Monday, February 29, 2016

Why Are U.S. Special Operators Stuck Buying Their Own Equipment?

In a 2007 file photo, a U.S. Special Operations Forces member prepares his gear for an evening mission in western Iraq. Eli J. Medellin/U.S. Navy and Stripes: Lacking Basic Gear, Special Operators Stuck Buying Their Own Equipment

WASHINGTON -- Sean Matson, who recently left active duty as a Navy SEAL, said the military measured his head four times -- each time before deployment -- with plans to provide him a more advanced ballistic helmet.

But the new helmet never materialized. During a deployment in Africa, Matson and six of his fellow SEALs each shelled out about $900 for updated helmets that held the lights, communications devices and batteries needed for their missions.

"There was never a clear solution to it, so guys were going out spending $800-$900 on their own ballistic helmet," said Matson, who is now CEO of the military supply company Matbock.

Elite troops such as the SEALs are more and more forced to dip into their own pockets to purchase basic military gear such as helmets, global positioning devices and medical supplies, according to Matson and others involved in the military's unofficial civilian-side supply network who came to Capitol Hill on Thursday.

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WNU Editor: With a Pentagon budget in the hundreds of billions .... you would think they would have enough money to properly equip a soldier .... especially those who are being deployed. Apparently not .... and this problem has been around for a very long time.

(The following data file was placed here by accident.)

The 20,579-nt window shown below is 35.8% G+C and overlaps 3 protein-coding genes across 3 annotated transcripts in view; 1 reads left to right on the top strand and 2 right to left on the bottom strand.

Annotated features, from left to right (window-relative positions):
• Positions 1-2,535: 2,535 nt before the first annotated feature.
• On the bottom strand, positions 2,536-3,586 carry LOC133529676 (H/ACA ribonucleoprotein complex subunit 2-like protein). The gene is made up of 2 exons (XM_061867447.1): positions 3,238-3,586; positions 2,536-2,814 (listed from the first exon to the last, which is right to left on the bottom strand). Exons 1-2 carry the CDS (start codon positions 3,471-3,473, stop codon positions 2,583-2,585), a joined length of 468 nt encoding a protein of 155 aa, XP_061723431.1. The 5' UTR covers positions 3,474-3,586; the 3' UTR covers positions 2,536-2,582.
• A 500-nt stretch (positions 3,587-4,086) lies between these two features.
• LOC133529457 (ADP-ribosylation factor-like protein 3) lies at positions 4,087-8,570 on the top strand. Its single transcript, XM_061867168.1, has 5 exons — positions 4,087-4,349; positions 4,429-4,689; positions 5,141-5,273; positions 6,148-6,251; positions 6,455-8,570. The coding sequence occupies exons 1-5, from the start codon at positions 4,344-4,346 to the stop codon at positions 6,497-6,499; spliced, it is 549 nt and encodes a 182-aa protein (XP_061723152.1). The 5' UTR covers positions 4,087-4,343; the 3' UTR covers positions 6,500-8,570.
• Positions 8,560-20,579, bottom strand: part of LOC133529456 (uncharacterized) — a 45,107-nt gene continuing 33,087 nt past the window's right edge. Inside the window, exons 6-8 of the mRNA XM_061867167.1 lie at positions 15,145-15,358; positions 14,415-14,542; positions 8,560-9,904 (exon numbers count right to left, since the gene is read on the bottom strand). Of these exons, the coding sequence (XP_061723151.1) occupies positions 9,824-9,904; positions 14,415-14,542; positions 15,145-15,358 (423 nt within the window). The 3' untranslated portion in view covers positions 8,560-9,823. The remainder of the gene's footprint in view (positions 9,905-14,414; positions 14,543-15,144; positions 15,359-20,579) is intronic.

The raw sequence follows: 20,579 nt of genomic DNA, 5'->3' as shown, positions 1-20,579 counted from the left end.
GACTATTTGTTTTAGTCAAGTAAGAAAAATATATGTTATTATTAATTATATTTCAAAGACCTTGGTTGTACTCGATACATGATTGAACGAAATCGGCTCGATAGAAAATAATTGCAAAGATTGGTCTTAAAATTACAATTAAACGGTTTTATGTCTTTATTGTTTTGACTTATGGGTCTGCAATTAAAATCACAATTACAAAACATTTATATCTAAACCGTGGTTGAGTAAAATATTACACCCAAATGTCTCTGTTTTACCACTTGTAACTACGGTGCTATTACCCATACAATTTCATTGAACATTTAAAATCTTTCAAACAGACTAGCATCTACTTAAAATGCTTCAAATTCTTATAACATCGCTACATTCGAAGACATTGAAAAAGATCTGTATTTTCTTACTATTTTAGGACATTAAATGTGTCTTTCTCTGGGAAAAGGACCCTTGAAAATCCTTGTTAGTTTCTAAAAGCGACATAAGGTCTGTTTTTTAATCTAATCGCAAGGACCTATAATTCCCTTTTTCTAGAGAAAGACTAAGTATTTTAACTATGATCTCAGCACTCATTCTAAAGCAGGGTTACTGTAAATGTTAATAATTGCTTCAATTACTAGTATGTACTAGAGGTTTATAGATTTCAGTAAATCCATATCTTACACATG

1 comment:

Unknown said...

The USMC has the right theory; every piece of equipment is meant to support the individual rifleman - the basic tool of any force.
An F-35, B-2, M-1 Abrams, Apaches, drones, carriers; none of these things can control the ground... Rather than being the backbone of a force, these expensive items should be seen as tools of support.
a properly equipped group of Marines or Soldiers can hold ground...and with far less money. And as we have seen, controlling the ground is still a necessity in warfare.
Unfortunately a reduction in the "big ticket" items in favor of large numbers of properly equipped individuals would mean General Dynamics and Boeing (among others) would lose their enormous share of the defense market.